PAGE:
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Prayerbook Vocabulary Studies
August 29, 2008
© Rabbi Jack Moline

The "b" serves as a prefix that indicates a direct object, and the "kha" is the possessive suffix "your." So the word we are really concerned about is "am."

It would be simple to say that "am" means "people," but even the English translation leaves questions unanswered. "People" can be a plural noun (many persons), a singular noun (e.g., the American people) or a collective noun (the human race). That ambivalence of meaning exists in Hebrew as well, and we are left in both languages to depend on context to understand what is intended.

In the case of this particular brakha, the immediate context is of little help. As you'll see in the next few columns, syntax and grammar offer us different answers as to whether we are pleading with God to open to each and every Jew or to the collective spirit of the Jewish people – or even just to the idea of Jewish peoplehood!

That inexactitude is, I think, the essence of what this little word in this little phrase is meant to convey. At any given moment, each of us is all three kinds of people. We are individuals with our unique quirks and foibles. When we present ourselves as distinct persons before God, we would like to know that the particular set of qualities we bring makes us matter in God's eyes. We are also members of the religious/national designation "Jewish people." When we present ourselves collectively before God, it conveys a different kind of meaning to God and to ourselves – a sort of solidarity that overlooks differences and emphasizes community in its largest sense. We are also part of Jewish peoplehood. When the idea of Jewish peoplehood is lifted up to God, it makes the point that with or without the participation of any person – or for that matter, of every person – there is a notion of peoplehood that exists as important in God's plan for the world's wholeness.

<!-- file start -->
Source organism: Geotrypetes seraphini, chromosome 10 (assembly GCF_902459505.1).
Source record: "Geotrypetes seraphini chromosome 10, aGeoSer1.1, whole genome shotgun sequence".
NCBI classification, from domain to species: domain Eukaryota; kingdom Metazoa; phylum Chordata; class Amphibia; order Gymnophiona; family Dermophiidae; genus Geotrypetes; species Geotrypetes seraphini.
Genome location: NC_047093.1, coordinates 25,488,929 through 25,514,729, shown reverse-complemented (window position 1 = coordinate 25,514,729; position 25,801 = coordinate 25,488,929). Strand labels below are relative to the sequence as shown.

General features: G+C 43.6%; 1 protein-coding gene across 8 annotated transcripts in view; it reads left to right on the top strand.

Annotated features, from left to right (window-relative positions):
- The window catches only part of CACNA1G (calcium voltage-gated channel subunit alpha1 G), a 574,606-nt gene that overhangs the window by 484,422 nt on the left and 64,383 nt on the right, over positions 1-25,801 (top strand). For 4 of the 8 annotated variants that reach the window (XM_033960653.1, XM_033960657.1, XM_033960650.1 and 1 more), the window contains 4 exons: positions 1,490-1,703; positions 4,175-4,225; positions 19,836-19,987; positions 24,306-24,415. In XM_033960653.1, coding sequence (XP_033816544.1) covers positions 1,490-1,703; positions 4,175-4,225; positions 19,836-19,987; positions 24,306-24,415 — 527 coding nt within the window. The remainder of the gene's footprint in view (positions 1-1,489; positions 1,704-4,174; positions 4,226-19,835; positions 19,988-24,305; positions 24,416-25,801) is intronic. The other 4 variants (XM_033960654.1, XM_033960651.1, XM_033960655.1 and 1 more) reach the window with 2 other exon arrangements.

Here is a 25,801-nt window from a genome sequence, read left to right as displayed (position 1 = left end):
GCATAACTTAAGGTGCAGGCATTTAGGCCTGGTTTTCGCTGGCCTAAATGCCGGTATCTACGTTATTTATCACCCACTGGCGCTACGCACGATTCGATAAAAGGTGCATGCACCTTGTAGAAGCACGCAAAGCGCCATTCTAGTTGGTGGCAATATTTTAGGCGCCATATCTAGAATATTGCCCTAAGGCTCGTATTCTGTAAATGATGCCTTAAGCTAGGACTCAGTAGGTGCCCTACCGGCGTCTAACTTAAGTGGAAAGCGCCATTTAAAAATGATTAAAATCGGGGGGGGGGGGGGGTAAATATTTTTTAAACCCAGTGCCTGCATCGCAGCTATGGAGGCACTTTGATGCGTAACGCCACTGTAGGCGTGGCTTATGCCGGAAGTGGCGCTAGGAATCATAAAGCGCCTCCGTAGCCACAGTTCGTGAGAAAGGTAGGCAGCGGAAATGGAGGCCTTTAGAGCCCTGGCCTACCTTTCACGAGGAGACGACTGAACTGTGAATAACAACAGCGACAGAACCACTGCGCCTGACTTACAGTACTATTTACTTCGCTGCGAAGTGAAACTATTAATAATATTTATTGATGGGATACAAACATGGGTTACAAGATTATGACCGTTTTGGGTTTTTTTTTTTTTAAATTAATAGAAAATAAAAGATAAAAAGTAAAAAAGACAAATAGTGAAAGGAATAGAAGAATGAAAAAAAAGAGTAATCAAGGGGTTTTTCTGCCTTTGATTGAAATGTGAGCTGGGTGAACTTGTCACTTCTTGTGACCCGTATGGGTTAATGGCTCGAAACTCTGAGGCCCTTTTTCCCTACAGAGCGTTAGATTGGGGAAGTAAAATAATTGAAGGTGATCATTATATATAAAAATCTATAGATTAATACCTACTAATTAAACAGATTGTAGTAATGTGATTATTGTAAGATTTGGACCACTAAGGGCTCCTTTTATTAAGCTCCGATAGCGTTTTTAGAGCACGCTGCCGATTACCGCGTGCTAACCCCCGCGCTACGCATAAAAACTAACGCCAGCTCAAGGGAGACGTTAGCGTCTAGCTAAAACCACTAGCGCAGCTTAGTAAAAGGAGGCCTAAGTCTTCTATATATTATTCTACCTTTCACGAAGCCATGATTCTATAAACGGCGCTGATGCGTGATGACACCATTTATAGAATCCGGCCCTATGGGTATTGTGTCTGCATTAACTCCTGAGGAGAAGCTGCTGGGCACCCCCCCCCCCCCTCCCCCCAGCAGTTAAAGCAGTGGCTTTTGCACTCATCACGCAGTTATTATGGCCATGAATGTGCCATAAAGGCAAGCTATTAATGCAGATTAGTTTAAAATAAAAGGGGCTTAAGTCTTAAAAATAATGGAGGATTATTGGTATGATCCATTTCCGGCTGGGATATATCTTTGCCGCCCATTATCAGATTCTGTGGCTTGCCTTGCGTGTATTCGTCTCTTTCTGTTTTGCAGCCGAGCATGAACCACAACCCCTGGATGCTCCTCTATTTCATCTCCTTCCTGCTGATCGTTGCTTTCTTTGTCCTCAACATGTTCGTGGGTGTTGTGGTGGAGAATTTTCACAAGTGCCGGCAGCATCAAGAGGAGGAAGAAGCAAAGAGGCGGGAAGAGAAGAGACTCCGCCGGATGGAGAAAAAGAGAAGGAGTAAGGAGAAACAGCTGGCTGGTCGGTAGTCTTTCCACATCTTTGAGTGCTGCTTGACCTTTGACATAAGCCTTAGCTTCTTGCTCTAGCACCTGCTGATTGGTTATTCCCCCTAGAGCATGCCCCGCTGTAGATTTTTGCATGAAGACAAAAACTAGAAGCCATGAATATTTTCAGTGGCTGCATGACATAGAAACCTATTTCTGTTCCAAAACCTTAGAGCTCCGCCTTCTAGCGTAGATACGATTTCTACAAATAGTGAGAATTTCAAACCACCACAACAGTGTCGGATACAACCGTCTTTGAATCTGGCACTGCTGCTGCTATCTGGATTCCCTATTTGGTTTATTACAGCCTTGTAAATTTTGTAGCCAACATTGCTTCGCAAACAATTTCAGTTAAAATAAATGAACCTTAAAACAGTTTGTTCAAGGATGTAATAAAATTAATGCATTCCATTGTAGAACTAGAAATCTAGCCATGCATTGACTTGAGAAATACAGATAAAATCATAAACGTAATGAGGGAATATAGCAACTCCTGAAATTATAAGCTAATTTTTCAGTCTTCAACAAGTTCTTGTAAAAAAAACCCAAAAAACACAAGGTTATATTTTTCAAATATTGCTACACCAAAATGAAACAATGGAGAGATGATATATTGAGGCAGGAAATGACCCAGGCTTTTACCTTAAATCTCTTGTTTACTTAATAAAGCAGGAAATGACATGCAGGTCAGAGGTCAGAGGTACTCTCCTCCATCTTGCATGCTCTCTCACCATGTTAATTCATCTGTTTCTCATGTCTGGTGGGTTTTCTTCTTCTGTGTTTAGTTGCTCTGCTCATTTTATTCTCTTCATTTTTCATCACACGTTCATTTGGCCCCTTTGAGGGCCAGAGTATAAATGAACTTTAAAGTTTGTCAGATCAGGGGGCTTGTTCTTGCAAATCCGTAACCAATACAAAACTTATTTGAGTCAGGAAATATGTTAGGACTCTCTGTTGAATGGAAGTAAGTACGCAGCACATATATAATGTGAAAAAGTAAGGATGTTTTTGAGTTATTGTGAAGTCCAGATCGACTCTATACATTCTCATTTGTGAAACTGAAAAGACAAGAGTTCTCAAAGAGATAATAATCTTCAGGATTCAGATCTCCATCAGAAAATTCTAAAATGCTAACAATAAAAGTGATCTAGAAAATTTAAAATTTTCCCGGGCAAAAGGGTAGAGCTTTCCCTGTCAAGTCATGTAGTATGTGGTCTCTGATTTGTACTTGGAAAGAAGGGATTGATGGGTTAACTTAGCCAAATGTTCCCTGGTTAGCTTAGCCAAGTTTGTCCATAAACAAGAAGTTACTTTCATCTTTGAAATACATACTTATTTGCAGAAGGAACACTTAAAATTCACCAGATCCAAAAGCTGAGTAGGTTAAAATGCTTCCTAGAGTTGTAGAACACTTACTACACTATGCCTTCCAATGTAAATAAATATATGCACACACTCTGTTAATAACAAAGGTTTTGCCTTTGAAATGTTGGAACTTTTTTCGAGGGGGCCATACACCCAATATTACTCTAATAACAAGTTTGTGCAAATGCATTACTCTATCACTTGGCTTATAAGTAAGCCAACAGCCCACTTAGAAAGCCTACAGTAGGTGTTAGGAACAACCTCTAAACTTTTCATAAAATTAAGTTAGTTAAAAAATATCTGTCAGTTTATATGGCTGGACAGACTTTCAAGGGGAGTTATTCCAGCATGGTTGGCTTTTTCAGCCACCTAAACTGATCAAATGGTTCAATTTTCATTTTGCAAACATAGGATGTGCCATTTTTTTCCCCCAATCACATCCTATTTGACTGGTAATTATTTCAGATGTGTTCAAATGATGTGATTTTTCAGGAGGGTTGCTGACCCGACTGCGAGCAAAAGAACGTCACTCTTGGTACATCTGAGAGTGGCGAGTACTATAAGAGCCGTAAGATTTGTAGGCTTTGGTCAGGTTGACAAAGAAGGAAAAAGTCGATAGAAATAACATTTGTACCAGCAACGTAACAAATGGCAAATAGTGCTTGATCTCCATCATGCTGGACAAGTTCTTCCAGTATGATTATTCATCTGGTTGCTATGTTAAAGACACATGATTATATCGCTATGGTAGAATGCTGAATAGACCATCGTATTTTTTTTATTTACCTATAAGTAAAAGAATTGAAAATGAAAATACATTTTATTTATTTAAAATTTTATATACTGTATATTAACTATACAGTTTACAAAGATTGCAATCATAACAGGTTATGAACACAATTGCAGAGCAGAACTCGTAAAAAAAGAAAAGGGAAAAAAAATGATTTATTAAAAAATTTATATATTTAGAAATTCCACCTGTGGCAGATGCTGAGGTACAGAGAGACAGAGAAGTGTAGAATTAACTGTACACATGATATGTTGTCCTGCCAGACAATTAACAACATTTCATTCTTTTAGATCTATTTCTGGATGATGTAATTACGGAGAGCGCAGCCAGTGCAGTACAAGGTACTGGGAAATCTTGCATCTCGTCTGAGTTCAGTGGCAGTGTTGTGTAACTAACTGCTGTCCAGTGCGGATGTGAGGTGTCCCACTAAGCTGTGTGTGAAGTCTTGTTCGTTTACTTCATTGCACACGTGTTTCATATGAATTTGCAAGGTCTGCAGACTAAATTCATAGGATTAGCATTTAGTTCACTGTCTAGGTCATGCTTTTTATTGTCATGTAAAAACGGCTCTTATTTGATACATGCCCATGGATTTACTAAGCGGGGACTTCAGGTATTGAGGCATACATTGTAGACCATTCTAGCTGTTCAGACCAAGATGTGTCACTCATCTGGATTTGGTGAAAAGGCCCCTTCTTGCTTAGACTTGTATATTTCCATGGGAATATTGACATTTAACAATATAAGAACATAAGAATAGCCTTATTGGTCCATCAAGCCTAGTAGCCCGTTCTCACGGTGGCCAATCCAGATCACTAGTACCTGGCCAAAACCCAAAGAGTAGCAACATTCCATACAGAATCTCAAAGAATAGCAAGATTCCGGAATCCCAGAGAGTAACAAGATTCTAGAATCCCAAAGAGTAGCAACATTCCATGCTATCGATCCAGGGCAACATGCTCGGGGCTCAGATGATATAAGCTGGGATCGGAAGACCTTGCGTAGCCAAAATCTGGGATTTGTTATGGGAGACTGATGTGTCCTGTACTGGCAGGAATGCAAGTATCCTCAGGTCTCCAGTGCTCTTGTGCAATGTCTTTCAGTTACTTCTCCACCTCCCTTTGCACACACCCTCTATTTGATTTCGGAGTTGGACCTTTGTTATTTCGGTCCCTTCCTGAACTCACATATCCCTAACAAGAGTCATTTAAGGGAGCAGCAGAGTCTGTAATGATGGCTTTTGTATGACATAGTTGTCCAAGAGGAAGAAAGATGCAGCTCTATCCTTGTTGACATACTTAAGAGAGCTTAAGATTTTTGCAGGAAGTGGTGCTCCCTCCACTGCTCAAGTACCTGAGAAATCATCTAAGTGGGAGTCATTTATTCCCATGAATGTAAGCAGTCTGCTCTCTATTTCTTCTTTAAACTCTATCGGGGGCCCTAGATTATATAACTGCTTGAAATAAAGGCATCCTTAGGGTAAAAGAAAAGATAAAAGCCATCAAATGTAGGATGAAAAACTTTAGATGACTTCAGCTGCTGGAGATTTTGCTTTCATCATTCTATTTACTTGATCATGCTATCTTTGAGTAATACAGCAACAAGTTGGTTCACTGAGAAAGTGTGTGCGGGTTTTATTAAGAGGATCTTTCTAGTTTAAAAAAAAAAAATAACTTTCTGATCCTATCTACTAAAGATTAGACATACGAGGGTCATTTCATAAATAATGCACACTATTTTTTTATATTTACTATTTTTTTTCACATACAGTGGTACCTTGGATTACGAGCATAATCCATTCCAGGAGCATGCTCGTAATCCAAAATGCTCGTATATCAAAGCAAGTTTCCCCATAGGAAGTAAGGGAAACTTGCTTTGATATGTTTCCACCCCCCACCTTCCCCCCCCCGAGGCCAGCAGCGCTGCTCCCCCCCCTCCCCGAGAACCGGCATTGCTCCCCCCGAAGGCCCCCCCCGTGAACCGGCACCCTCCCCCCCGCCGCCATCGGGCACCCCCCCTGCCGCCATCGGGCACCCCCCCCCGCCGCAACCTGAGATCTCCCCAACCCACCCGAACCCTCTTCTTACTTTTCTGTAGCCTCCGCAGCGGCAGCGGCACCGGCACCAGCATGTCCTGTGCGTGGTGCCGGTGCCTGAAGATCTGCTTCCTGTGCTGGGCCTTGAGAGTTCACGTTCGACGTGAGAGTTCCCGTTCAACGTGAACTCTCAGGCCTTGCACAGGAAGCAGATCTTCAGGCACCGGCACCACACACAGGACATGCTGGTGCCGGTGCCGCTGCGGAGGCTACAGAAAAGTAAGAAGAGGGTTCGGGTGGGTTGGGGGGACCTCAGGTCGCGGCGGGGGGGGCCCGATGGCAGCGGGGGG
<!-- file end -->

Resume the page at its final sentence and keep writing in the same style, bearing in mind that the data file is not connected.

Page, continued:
That's a lot of meaning for two little letters to bear. At these moments of prayer when we might wonder about the worth or the efficacy of our words and practices, it is nice to be reminded that even the smallest word can provoke deep reflection, insight and inspiration. That process is a gift from God, and the exercise of that gift is our show of gratitude.

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